Even with the pain, Amanda has been working as hard as she can to finish the gardens around our property. She's built some gorgeous stretches of land out of what was originally a wall of neglected shrubbery. I hope we can share before-and-after pictures soon.

Hey, how about little Gordon?

He's getting bigger all the time, and is talking a lot. Seriously, in a matter of months, he went from being 'delayed' in his speech to hitting speech milestones well beyond his age. It just blew up, as we hoped it would.

Gordon continues to be a joyful, sensitive, bright and perfectly hilarious little boy. I'm totally digging being his daddy.

We continue to be blessed that he sleeps well, eats just about anything we feed him, loves to play, and has only limited outbursts of fury and crying. He's a great kid.

Oh, one last thing -- I took Amanda to see Rush, along with friends Sandra and Byron. Great show! From what I've heard, this will be the band's last big tour, and I'm glad we could make it.


  1. Glad the coons are gone ... even if it was cute. Fordon is as charming as ever - he is so cute. And I breathed a sigh (a very big one) of relief at the most recent outcome. Stable is okay. That could last for a long time. And then, there's prayer. She's got mine (you too).

  2. Hoping you all had a good rest of the summer! REALLY hoping for another update soon!! Although we don't know each other, I think of your family often!
    Heidi-fellow ovarian cancer survivor.


Post a Comment

Popular posts from this blog

Gordon turns four and has questions

Gordon wanted to know where mommy went.

Not what happened to her body, but where SHE went.

We celebrated his fourth birthday this weekend with three gatherings. One at our house with his little friends. One at nana and grampa's house. One in Stratford with the Simpson clan.

The big party for the kids was a success. I'd never planned such an event. Thank goodness for the Internet, where I found a Martha Stewart article that laid out the basics. And thank goodness for Party City, which had a ton of Transformers party stuff ready to buy. I wasn't feeling well, but managed to pull it off. Thanks to sister Shannon and SIL Amy for being the Designated Adults who helped in wrangling and last-minute logistics. G thought the whole event was kind of loud, but he really enjoyed it. And I feel like a winner for making it happen -- some of the other parents even chimed in that they now know what goes into a kid's party, since they were as clueless as me! Great!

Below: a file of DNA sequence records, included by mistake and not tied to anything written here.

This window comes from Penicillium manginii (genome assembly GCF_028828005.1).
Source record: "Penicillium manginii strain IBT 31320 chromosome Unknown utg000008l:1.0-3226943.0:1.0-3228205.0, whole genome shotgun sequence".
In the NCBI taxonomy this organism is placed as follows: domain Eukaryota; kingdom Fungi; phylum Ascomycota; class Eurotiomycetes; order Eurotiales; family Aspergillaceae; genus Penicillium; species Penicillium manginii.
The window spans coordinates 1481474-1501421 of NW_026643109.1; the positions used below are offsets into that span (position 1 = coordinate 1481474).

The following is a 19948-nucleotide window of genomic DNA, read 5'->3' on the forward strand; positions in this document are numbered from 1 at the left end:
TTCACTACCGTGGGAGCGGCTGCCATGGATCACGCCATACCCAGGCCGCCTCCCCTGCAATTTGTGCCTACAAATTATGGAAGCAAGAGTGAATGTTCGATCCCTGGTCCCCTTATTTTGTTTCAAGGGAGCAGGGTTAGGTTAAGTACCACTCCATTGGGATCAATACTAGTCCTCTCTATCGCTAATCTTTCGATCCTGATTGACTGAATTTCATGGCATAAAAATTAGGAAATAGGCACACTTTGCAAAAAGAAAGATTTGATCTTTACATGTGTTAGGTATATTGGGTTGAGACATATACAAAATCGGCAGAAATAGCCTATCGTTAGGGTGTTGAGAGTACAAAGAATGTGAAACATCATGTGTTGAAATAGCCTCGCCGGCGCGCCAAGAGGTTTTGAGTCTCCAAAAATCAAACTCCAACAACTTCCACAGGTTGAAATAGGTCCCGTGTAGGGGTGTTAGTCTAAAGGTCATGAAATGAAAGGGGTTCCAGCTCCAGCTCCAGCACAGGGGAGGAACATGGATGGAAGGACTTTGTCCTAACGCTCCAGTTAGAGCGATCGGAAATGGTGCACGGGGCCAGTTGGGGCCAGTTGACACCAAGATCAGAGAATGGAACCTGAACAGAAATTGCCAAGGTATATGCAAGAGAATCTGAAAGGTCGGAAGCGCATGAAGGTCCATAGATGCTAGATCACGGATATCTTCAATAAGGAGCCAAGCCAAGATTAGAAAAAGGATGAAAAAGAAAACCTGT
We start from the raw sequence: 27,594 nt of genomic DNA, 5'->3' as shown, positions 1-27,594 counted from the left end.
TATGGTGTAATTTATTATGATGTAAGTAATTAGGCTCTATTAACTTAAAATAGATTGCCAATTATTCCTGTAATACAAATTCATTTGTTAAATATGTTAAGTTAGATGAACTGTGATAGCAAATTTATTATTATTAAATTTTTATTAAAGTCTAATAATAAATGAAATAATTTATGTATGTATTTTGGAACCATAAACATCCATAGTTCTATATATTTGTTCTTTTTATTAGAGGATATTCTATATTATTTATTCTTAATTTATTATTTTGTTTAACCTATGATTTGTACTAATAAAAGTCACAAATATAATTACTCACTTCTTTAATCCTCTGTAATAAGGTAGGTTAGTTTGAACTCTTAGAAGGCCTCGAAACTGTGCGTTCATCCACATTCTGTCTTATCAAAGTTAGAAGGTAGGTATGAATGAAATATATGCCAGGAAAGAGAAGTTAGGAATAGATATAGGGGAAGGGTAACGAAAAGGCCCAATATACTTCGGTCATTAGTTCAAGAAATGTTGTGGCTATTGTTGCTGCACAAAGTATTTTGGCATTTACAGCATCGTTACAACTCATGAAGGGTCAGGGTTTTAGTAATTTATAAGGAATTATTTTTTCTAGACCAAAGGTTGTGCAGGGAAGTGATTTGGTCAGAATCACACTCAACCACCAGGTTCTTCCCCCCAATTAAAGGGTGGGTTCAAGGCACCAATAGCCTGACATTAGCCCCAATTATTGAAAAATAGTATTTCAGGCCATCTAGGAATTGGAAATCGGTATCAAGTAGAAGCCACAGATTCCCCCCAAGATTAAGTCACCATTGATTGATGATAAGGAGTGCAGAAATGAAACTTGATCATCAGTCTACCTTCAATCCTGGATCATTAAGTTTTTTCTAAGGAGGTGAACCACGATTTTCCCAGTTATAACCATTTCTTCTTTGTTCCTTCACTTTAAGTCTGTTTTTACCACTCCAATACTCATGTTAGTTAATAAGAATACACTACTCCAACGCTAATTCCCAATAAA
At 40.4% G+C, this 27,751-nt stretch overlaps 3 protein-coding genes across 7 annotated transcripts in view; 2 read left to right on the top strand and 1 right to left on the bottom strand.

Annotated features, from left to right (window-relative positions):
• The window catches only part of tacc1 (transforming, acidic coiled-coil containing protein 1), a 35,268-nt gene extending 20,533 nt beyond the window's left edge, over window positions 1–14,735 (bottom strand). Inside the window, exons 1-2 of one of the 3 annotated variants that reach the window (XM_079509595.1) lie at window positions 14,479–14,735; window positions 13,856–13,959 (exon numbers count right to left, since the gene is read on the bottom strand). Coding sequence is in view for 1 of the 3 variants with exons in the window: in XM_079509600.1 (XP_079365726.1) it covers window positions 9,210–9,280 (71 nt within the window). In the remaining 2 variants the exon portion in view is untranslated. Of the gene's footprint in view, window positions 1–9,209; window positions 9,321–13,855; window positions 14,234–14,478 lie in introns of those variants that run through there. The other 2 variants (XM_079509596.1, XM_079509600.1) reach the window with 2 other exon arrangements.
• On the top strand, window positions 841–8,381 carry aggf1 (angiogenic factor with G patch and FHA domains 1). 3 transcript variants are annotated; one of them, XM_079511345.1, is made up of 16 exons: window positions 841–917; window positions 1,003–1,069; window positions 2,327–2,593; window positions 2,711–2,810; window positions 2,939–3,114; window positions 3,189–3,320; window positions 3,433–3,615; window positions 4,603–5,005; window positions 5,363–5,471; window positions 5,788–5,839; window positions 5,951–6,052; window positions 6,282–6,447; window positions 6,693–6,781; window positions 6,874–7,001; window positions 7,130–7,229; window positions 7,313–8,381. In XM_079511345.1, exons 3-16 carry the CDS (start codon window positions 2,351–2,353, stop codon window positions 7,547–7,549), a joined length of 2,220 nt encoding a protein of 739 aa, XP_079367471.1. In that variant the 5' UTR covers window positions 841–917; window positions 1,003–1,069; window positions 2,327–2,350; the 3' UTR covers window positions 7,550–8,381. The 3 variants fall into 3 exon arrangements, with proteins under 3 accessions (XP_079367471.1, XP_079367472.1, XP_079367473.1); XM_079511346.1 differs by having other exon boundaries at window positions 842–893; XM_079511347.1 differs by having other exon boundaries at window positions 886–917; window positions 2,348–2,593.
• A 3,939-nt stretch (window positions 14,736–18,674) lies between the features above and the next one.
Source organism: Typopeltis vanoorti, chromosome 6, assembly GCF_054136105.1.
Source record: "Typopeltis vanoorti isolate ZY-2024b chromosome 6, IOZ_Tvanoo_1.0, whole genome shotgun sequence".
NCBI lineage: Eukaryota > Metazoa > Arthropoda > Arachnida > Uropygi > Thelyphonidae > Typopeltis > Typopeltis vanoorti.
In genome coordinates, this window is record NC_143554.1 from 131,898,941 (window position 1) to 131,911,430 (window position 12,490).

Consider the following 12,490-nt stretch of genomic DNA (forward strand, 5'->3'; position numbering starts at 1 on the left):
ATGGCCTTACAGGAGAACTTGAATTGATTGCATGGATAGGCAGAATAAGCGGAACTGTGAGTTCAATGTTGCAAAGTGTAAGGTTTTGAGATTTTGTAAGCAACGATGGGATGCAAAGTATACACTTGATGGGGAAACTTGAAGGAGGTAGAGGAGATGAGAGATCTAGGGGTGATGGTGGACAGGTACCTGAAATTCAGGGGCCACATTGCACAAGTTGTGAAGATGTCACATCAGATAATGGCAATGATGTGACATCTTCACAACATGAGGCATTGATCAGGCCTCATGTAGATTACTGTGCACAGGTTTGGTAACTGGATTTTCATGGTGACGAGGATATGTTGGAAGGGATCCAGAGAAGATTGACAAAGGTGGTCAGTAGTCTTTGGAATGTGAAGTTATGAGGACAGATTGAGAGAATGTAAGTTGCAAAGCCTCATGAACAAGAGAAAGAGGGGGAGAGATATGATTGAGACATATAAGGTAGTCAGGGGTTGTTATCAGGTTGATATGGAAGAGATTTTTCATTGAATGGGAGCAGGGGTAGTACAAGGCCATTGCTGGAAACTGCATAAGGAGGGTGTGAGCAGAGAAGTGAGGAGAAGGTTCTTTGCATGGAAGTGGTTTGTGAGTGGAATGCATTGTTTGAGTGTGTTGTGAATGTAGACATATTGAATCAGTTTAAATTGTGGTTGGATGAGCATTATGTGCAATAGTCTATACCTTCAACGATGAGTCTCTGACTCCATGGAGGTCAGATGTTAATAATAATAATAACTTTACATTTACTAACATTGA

Great time at nana&#…

Things get much worse as tumours spread fast

Things crawl in the darkness
That imagination spins
Needles at your nerve ends
Crawl like spiders on your skin

Pounding in your temples
And a surge of adrenaline
Every muscle tense —
To fence
The enemy within - Rush, "The Enemy Within"
We don't know how or why, if there is a how or a why, but Amanda's cancer has woken up and is on the move, double-time. Things have become much worse in the time since the last update.

At that point, the docs had found a couple of spots on her ribs that were causing her pain. They zapped it with radiation to give her some relief.

Since then, things have progressed quickly.

Just after the hospital stay when they were trying to get Amanda's pain under control, docs found more bone metastases in her sacrum (large, triangular bone at the base of the spine) and iliac crest (the big wing-like bone on the pelvis where they harvest bone marrow). More radiation. This time, the radiation hasn't knocked the pain down.
Then she had headac…

The sweet smell of success (the opposite of that)

Let me lock in the system at warp 2 Push it into systematic overdrive - U know what 2 do - Ween, "Poop Ship Destroyer"
Pardon the juvenile humour off the top, but this journey has been so unreal that I can't help but fall back on laughing in the absence of appropriate things to say.

Amanda's headed for another big surgery this week.

Quick recap of how we got here: She went into hospital in late January to have her ovarian cancer tumours taken out. That surgery ended up taking a foot-long chunk of her colon, so they spliced what was left to her nature-given outlet. Well, that blew apart and she went for emergency colostomy surgery. THAT didn't work, either, as illustrated by our guiding light with the scalpel hand and the silver tongue, Dr. Sugimoto:

The business end of the remaining colon sloughed its way back into her insides and strictured itself off, creating a cul-de-sac with no escape for poop nor gas. They put her on TPN (full nutrition by IV) but let her …